Niall Fegan, a 2nd-year Music Technology student at KU, has just recently jumped on the YouTube bandwagon with the release of his first cover music video on his page, which already has gained over 50,000 views thanks to Deadmau5, read his full story here. Although he signed up to YouTube in 2011 to publish music, he did not have the right equipment at the time to do so.

He decided to post the live instrument cover of Deadmau5’s single Strobe because it was genuinely what he loved to do and he ‘enjoyed every aspect to making the cover and video’. A lot of work went into that one video starting from Niall arranging and recording the cover at his house in Ireland, and then when he came back to KU, he mixed the track and put the video together, he then got the track mastered at Metropolis Studios in London. “It was an insanely enjoyable experience and I would advise anyone with that sort of interest to really pursue it,” said Niall.

Regarding how he will continue juggling his music covers during uni, Niall says studying Music technology offers him access to facilities he would not otherwise have at home back in Ireland.

“I can get recordings done here (at university), I feel it will take me slightly longer this time as I will be balancing my uni work with this YouTube work but hopefully it will be worth it,” says Naill.

Niall currently isn’t making money from his new video because it is regarded as third party content since it is cover of Deadmau5 and he doesn’t want to risk getting it taken down by the label as copyrighted work.

“If they approve of the cover I will be able to monetise it without any problems! With original content you can monetise your video straight away and earn an income through advertising.”

How you can start making money through b/vlogging

Here are Niall and Roxanne’s top tips on how to become successful and bring in an audience through blogging or YouTube.

Know your audience

“Select a target audience and get involved with them through social networking,” says Niall. “Post to groups on Facebook, use Twitter, blogs and forums. If you can find pages similar to your style of videos, post your videos to them.”

Promotion could also be through word of mouth, says Roxanne. “Always tell people you meet, it’s been helpful for me.”

Feature strong, clear content

This can be applied to both blogging and YouTube, know how to use the website and software and you will be one step ahead.

For your blog, it is important to feature vivid, clear photography, says Roxanne. “Invest in a decent camera and editing software and really learn how to use them,” says Niall.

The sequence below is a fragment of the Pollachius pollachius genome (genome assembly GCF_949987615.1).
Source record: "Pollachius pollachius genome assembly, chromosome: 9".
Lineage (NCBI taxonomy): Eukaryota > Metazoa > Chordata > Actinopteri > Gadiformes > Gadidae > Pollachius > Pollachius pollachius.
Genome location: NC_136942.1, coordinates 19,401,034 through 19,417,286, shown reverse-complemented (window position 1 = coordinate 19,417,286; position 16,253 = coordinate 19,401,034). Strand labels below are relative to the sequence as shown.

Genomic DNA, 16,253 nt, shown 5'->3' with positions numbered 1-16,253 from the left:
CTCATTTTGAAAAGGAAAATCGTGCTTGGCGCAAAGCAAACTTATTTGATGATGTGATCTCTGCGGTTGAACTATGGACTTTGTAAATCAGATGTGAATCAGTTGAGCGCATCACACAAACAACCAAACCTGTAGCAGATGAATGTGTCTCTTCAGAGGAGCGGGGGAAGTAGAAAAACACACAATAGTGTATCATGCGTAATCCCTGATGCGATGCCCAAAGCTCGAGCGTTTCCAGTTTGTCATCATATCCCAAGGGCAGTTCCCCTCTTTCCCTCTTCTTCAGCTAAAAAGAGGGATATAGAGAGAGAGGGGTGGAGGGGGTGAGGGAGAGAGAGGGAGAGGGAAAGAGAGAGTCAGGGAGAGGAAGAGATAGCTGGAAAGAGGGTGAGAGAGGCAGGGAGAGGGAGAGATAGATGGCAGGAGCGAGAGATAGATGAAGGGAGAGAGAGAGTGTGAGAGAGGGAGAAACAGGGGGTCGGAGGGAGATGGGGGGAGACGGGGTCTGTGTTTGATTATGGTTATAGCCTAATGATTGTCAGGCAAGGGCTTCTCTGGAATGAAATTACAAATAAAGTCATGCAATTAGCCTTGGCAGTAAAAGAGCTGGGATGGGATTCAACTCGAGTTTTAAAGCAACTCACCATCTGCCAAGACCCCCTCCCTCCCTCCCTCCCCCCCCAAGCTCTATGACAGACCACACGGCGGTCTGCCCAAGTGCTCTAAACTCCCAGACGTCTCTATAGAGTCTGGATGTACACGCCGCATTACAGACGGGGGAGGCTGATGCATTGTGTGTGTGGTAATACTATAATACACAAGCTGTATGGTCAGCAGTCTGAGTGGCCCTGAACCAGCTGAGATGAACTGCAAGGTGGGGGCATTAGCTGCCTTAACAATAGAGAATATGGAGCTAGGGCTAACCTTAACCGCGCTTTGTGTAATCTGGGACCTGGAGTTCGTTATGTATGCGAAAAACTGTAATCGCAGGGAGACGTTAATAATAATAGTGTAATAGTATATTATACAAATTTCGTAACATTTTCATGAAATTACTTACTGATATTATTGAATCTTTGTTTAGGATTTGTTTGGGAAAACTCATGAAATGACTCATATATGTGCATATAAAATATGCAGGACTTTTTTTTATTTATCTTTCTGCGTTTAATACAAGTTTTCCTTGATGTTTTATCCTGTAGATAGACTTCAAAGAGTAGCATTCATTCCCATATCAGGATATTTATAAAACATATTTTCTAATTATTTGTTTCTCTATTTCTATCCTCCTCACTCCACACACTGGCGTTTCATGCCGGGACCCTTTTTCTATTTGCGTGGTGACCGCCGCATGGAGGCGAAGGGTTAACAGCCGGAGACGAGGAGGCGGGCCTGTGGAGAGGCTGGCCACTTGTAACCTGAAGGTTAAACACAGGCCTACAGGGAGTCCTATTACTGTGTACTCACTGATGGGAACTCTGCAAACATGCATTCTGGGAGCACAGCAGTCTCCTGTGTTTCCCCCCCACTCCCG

Commit to your posts

Make sure to blog regularly or post videos at the same time, whether it is every two weeks or once a week. Find a time that suits you and stick to it so your audience knows when to expect new posts. Start early when you have free time; Roxanne says that now she updates her blog twice a week since she doesn’t have much time however at uni she updated her blog once everyday.

Interact with your audience

Roxanne says, “reply to comments on blog posts”. Whether it is comments on youtube or on your website build a conversation with your bloggers to create a great relationship between you and your followers.

Create a niche identity

People should want to come back and read or watch your content, or advertisers to consider you to represent their product. Well, it is all about branding yourself. Create your own unique bubble on the internet to stand out from all the other millions of blogs out there.

About YouTube, Niall says, “I would recommend to plan out what your channel is about and think of a target audience, look at other youtuber’s videos in a similar style and try to figure out what makes them work.”

Spread your details

Get your name out there on other websites to get new audiences who might not have known your digital presence.

“Putting your details on Gorkana PR for example is good too, as soon as I put them on there I received emails from PR and online stores immediately,” says Roxanne.

Be patient and do what you love

You will not start making money straight away but as long as you are doing something you love you will want to keep doing it. The more time you spend the more followers you will build over time, which will look impressive to advertisers who considering running advertising on your blog.